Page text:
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Chris Sanderson
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« Reply #8 on: June 03, 2014, 10:26:36 AM »
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Let's hope it was only the fan - that remains to be seen.

If the complications persist beyond the replacement of a faulty fan, that is exactly what I will be asking for.
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Christopher Sanderson
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« Reply #9 on: June 04, 2014, 08:59:38 AM »
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Dratted fan is 'back-ordered'...

ETA is now next week - at least another five days.

Clearly this is happening to more than just me - or does Apple not stock spares Huh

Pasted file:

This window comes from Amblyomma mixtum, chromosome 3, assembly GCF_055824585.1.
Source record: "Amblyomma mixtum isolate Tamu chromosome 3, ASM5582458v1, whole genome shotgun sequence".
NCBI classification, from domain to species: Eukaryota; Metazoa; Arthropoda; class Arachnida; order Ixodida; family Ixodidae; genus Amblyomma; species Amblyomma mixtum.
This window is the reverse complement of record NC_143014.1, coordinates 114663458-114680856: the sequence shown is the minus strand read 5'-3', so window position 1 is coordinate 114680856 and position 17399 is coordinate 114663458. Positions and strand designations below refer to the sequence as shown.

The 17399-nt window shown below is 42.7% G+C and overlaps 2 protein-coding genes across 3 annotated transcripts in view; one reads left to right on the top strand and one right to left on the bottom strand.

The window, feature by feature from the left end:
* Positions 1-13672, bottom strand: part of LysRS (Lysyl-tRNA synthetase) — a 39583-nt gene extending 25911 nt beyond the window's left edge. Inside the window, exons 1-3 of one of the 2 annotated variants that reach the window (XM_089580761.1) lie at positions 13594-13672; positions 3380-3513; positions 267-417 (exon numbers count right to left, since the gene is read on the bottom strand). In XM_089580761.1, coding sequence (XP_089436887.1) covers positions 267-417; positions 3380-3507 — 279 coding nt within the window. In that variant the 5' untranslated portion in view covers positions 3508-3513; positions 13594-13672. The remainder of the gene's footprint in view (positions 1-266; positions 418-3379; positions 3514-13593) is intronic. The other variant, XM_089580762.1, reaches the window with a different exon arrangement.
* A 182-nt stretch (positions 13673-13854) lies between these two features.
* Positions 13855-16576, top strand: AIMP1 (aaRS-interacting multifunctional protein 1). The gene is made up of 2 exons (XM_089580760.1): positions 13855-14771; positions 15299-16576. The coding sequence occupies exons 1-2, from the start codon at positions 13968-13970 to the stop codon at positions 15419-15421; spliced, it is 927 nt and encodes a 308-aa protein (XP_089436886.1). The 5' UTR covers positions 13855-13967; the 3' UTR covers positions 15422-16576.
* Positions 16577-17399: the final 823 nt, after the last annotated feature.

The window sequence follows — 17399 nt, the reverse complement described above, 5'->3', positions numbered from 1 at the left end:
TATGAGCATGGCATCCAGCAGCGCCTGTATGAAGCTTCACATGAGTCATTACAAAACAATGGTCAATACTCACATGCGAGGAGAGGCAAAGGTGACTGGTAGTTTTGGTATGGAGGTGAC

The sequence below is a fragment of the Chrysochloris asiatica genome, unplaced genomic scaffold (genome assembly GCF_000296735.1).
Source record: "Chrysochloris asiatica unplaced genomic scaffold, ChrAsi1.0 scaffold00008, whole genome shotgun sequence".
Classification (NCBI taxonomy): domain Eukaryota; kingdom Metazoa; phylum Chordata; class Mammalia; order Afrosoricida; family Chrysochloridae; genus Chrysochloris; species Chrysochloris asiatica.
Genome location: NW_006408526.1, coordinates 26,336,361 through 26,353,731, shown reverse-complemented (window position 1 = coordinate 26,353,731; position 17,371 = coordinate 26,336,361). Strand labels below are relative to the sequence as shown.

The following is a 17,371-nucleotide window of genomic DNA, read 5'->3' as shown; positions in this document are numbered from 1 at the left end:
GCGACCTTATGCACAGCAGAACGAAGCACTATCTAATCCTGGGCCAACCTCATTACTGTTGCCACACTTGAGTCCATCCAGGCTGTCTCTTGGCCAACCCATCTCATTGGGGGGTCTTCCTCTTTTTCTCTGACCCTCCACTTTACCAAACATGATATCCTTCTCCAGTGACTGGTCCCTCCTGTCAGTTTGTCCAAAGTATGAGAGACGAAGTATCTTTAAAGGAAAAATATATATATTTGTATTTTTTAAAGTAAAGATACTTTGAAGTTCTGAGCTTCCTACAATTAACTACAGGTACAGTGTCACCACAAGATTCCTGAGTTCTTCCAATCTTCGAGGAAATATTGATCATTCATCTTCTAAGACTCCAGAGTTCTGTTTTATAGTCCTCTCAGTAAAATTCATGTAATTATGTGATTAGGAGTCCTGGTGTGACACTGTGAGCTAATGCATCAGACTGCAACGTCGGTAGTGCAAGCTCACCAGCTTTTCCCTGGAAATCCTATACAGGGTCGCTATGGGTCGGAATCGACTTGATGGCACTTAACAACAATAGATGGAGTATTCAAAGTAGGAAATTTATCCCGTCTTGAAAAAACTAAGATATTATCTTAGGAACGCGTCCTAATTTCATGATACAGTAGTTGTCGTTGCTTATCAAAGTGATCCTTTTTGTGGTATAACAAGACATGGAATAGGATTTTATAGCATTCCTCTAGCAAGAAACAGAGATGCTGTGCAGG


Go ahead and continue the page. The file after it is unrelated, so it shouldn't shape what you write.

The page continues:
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Christopher Sanderson
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« Reply #10 on: June 04, 2014, 06:27:01 PM »
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Dratted fan is 'back-ordered'...

ETA is now next week - at least another five days.

Clearly this is happening to more than just me - or does Apple not stock spares Huh
Each fan is hand made! Grin
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Chris Sanderson
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« Reply #11 on: June 04, 2014, 08:18:15 PM »
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Each fan is hand made! Grin

Yes, that likely accounts for the price...
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Christopher Sanderson
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« Reply #12 on: June 06, 2014, 10:21:57 AM »
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The installation of a new fan did not fix the problem.

Dealer now tells me that a new mother board is on order.

I find this unacceptable and have asked Apple to replace the machine.
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Christopher Sanderson
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« Reply #13 on: June 06, 2014, 10:47:26 AM »